Any fossil fuel-fired boiler will add additional CO2 to the environment. Hence, the focus is now shifting to renewable fuel-based steam generation with good emission controls. There is a sea change in the boiler industry due to soaring fossil fuel prices and supply uncertainties. Most boiler designs now include a minimum percent of the firing capability of biomass fuels along with coal. In addition to this, the main efficiency improvement measures taken in the efficient burning of fuels will reduce fuel consumption and the parasitic power consumption of boilers. On an overall power plant level, the selection of an efficient turbine cycle will help reduce the energy required per unit of power generation.

How have technological advancements impacted the design and operation of boilers over time?
The boiler industry has navigated a transition from manned operation to automatic operation in the past 30 years. Technological advancements in terms of the introduction of special alloy steels to address high-temperature turbine cycles and welding procedures ensure safe operation and reliability. Specialised burners were developed by different OEMs and burner manufacturers to fire difficult fuels, making it possible to utilise them as fuels for steam generation and saving precious fossil fuels. The next major advancement has happened in emission control technologies such as FGD, SNCR, SCR, and PAC, which have enabled end users to use many waste fuels such as MSW, RDF, NRSW, and Petcoke. With increased focus on decarbonisation across various industries and the declaration of the carbon footprint of their products, they shifted to renewable-based steam and power. Thus, integrating fossil fuel boilers with renewable-based steam generation such as biomass boilers, solar panels, and wind turbines has gained focus recently.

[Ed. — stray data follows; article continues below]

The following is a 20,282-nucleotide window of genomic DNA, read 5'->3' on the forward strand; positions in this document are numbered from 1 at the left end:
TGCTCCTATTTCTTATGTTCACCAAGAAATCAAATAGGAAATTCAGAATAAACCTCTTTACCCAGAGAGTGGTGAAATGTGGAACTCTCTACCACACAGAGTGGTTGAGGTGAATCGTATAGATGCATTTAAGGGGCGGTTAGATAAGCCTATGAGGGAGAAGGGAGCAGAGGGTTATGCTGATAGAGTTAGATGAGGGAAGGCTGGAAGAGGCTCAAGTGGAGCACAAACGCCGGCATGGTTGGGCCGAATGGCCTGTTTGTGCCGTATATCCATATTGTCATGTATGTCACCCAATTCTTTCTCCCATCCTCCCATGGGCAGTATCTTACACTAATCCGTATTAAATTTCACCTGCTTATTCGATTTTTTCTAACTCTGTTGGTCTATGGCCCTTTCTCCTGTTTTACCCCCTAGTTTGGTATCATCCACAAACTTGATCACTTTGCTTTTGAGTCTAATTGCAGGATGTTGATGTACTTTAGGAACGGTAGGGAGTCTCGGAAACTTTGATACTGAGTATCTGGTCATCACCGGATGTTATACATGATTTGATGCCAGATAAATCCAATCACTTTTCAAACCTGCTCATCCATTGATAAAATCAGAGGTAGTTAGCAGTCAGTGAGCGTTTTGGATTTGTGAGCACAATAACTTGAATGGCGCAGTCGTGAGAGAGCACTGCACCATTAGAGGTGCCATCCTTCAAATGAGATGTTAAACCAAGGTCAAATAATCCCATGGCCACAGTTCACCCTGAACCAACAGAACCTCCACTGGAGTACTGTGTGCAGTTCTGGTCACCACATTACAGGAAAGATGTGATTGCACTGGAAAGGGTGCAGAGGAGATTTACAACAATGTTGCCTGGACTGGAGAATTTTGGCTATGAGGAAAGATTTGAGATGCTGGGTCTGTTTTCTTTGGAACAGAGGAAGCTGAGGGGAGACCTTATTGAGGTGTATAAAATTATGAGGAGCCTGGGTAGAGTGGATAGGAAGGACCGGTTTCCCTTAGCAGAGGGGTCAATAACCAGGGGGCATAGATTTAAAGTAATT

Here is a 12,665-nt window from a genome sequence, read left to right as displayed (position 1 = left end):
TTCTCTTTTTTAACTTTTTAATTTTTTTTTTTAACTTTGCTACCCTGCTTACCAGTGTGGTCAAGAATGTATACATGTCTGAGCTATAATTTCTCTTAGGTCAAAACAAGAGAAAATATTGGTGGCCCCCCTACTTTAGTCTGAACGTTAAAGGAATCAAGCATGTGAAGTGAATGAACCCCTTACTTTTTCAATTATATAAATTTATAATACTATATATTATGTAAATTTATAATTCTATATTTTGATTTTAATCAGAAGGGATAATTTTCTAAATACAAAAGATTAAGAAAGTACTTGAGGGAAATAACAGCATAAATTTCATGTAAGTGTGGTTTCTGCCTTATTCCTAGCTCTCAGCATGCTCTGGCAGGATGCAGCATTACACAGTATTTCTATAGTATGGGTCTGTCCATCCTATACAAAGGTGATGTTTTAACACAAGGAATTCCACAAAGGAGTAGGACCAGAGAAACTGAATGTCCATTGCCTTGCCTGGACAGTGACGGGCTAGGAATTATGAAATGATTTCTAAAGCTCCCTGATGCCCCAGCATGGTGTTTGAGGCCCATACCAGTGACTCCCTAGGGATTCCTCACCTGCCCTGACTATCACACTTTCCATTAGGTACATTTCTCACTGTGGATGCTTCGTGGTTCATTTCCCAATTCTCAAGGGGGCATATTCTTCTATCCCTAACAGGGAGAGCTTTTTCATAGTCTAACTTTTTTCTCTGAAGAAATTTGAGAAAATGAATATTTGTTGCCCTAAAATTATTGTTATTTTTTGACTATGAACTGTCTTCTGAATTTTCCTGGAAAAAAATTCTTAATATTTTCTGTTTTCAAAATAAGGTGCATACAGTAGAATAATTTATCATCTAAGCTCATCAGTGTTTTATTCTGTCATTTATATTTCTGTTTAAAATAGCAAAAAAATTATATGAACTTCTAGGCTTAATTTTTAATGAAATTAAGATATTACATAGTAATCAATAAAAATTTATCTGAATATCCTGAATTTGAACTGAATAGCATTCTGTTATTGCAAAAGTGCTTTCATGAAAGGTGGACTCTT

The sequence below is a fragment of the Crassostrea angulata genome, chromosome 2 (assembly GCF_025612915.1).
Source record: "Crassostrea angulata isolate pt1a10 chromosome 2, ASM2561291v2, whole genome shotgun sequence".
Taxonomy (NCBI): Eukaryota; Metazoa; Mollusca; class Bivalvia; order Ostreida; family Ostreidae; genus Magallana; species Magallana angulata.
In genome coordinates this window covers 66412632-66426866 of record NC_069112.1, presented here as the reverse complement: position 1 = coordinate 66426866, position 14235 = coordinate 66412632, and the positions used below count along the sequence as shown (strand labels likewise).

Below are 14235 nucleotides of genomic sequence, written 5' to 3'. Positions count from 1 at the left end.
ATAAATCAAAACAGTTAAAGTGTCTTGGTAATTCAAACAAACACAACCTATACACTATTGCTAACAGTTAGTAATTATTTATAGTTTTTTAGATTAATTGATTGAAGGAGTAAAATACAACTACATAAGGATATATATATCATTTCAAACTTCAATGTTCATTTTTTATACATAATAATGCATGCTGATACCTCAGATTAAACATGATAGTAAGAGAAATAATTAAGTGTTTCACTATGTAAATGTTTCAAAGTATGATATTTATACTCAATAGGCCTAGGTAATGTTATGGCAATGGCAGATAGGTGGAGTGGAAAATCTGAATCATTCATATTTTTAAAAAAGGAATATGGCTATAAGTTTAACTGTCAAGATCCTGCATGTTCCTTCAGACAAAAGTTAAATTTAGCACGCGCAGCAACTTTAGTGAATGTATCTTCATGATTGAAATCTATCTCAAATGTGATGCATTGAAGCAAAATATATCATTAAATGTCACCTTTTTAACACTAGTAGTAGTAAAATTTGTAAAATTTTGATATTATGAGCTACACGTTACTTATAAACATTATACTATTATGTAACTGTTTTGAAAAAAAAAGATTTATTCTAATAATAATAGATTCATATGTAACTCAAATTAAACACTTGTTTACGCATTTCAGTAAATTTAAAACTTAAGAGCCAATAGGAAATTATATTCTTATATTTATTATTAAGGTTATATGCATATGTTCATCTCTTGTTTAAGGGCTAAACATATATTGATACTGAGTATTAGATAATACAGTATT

What are the future trends and challenges in the development and use of these technologies, particularly in the context of sustainable energy and climate change?
The major trend in the boiler industry is to shift to low-carbon or renewable fuels such as biomass and green hydrogen. The challenge lies in developing an efficient combustion system and deploying the right safety mechanisms. The next untapped potential is to identify industrial waste heat sources and deploy waste heat recovery systems using advanced heat exchange technologies, which require advanced materials and the manufacturing of suitable metallurgy to withstand corrosion and erosion of those waste gas streams. There is a growing emphasis on the life cycle analysis of boilers, which makes boiler OEMs focus on reducing carbon footprint start raw material selection (use of recycled steel), optimising the manufacturing process, developing efficient combustion systems, reducing boiler parasitic power consumption, stack emission reduction, and finally end-of-life disposal.

In summary, the future trend is focused on renewable-based steam generation, waste heat recovery, and smartconnected boilers for efficient operation. This requires innovation at various levels, industry-academia collaborations, and supportive government policies and regulations to make the development sustainable.